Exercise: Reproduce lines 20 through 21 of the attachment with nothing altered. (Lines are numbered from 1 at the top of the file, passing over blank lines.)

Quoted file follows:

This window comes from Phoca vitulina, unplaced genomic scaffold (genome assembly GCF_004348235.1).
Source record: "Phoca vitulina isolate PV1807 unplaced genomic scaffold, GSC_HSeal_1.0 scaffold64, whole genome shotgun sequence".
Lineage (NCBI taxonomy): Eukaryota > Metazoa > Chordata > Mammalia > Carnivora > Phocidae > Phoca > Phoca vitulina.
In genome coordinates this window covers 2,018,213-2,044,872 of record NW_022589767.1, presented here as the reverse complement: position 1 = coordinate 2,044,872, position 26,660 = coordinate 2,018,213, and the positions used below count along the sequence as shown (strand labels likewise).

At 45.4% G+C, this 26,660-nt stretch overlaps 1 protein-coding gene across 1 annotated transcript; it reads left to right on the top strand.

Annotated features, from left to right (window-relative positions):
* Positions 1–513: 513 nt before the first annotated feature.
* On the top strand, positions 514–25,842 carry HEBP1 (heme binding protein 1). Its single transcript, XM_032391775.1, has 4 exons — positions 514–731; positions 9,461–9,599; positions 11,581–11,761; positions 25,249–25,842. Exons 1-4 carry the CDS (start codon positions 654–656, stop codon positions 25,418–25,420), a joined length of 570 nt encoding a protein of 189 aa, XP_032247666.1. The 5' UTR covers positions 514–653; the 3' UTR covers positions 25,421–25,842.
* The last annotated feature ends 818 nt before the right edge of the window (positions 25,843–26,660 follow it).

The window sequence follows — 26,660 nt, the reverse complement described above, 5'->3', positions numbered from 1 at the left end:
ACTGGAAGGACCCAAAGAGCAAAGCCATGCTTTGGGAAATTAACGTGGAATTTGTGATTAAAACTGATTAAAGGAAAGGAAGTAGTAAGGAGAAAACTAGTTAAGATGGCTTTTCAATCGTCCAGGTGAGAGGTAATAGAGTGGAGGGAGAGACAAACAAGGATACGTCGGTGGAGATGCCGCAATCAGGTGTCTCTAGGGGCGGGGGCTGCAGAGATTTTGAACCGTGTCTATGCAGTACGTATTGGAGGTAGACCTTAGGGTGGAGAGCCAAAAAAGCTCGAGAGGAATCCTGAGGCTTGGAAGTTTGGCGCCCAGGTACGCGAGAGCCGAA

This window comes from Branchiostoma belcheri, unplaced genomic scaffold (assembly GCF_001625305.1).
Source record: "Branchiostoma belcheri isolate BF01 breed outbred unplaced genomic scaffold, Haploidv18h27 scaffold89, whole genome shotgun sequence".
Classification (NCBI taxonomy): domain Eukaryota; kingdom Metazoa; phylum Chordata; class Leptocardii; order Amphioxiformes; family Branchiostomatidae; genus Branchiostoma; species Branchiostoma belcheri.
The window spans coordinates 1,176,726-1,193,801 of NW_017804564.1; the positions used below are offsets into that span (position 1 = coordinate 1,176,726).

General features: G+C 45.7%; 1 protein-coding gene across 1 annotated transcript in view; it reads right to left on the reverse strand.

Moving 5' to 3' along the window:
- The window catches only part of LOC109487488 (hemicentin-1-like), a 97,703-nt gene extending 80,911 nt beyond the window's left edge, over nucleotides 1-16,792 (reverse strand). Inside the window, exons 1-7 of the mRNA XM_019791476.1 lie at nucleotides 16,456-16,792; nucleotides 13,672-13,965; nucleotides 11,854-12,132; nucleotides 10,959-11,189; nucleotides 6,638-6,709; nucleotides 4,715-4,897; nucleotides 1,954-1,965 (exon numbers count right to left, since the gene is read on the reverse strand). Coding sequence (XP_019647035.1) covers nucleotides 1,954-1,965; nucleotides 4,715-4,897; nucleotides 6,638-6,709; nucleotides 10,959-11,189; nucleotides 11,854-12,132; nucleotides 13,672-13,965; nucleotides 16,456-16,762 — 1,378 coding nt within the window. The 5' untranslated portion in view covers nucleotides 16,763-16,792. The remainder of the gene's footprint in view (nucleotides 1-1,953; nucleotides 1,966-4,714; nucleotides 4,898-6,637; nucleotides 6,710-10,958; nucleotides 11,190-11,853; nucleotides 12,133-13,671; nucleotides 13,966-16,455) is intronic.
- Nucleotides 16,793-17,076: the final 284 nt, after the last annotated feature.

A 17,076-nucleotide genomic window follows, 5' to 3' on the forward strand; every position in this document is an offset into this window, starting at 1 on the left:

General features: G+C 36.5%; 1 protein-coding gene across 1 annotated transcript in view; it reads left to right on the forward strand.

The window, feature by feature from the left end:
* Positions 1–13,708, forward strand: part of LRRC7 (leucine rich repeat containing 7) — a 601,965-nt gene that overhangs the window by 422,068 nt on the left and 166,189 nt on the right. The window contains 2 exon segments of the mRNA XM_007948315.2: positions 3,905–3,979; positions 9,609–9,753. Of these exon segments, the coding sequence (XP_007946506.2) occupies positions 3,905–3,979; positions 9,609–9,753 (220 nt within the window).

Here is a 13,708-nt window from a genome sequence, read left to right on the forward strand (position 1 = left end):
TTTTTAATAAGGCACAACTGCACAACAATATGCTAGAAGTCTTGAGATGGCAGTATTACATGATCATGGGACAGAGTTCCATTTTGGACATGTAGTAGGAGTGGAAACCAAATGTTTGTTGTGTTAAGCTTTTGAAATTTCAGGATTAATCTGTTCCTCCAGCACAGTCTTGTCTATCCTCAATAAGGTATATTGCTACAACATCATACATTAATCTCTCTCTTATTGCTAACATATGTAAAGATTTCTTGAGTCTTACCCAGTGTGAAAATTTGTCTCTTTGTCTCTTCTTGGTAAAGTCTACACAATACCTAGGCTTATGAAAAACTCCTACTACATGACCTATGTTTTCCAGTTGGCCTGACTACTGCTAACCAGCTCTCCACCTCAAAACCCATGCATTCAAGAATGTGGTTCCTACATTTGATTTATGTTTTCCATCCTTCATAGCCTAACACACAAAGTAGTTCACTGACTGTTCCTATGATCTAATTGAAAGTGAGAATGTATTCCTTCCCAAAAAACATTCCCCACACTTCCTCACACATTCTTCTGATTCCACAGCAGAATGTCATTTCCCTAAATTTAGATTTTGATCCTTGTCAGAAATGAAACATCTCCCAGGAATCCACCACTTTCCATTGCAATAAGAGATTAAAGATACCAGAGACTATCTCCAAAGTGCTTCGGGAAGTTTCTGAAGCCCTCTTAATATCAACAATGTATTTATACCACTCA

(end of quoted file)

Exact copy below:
A 17,076-nucleotide genomic window follows, 5' to 3' on the forward strand; every position in this document is an offset into this window, starting at 1 on the left:

General features: G+C 36.5%; 1 protein-coding gene across 1 annotated transcript in view; it reads left to right on the forward strand.